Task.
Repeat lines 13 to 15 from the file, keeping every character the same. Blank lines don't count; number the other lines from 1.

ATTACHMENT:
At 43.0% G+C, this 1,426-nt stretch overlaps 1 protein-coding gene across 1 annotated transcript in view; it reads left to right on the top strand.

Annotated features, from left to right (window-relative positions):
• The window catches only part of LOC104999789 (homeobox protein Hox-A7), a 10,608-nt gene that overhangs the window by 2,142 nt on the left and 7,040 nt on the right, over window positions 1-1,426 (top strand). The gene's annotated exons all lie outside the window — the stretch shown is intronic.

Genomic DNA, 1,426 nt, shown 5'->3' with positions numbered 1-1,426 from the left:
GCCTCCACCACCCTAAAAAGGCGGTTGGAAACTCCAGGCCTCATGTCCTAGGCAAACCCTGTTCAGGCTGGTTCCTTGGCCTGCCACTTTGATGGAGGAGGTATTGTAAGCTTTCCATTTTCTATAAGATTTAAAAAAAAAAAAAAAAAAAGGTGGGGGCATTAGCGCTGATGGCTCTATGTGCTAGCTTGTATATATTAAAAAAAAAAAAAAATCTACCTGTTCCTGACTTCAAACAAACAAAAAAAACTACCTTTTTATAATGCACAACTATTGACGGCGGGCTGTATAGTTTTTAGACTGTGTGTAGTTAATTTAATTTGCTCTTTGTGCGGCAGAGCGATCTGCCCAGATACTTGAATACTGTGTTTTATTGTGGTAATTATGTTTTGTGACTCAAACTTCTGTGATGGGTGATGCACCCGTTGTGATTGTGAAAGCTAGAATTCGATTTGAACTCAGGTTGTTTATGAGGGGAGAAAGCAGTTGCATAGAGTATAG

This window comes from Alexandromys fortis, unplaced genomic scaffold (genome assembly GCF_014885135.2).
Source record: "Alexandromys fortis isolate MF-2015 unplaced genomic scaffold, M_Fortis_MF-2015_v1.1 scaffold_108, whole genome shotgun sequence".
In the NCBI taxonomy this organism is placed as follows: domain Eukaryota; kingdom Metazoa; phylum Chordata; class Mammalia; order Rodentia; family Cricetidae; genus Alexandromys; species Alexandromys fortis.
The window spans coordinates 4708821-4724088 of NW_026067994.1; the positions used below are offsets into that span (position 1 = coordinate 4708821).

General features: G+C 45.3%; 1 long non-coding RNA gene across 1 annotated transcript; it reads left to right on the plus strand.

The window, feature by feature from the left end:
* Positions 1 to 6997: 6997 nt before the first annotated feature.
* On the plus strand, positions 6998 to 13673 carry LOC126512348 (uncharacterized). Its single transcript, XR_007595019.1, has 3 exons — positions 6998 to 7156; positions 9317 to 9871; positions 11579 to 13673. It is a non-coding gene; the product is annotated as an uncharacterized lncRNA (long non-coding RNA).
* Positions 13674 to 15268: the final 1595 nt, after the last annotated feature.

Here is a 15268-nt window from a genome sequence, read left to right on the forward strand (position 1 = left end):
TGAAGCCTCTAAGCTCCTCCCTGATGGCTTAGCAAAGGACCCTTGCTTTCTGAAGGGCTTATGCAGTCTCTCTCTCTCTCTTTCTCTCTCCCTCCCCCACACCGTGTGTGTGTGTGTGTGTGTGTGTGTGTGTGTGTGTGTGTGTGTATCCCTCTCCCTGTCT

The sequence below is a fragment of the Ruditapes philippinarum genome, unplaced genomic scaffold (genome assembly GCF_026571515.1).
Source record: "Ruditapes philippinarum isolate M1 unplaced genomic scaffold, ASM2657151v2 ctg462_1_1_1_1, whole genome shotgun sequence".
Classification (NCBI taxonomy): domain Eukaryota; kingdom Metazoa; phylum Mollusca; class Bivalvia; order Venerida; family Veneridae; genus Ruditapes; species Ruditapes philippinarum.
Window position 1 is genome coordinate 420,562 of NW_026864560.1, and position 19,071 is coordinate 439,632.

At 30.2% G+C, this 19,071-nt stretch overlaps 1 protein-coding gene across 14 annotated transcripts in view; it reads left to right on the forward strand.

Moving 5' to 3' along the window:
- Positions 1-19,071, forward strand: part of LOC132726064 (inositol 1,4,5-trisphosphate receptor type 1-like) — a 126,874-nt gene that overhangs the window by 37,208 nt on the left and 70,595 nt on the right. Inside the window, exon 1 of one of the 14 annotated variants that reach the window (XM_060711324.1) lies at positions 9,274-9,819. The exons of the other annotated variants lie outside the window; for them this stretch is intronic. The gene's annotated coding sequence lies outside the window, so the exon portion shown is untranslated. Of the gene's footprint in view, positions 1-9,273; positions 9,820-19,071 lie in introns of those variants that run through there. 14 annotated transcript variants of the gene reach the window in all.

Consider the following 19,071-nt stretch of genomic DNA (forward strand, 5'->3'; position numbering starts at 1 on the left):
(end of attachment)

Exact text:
* On the plus strand, positions 6998 to 13673 carry LOC126512348 (uncharacterized). Its single transcript, XR_007595019.1, has 3 exons — positions 6998 to 7156; positions 9317 to 9871; positions 11579 to 13673. It is a non-coding gene; the product is annotated as an uncharacterized lncRNA (long non-coding RNA).
* Positions 13674 to 15268: the final 1595 nt, after the last annotated feature.

Here is a 15268-nt window from a genome sequence, read left to right on the forward strand (position 1 = left end):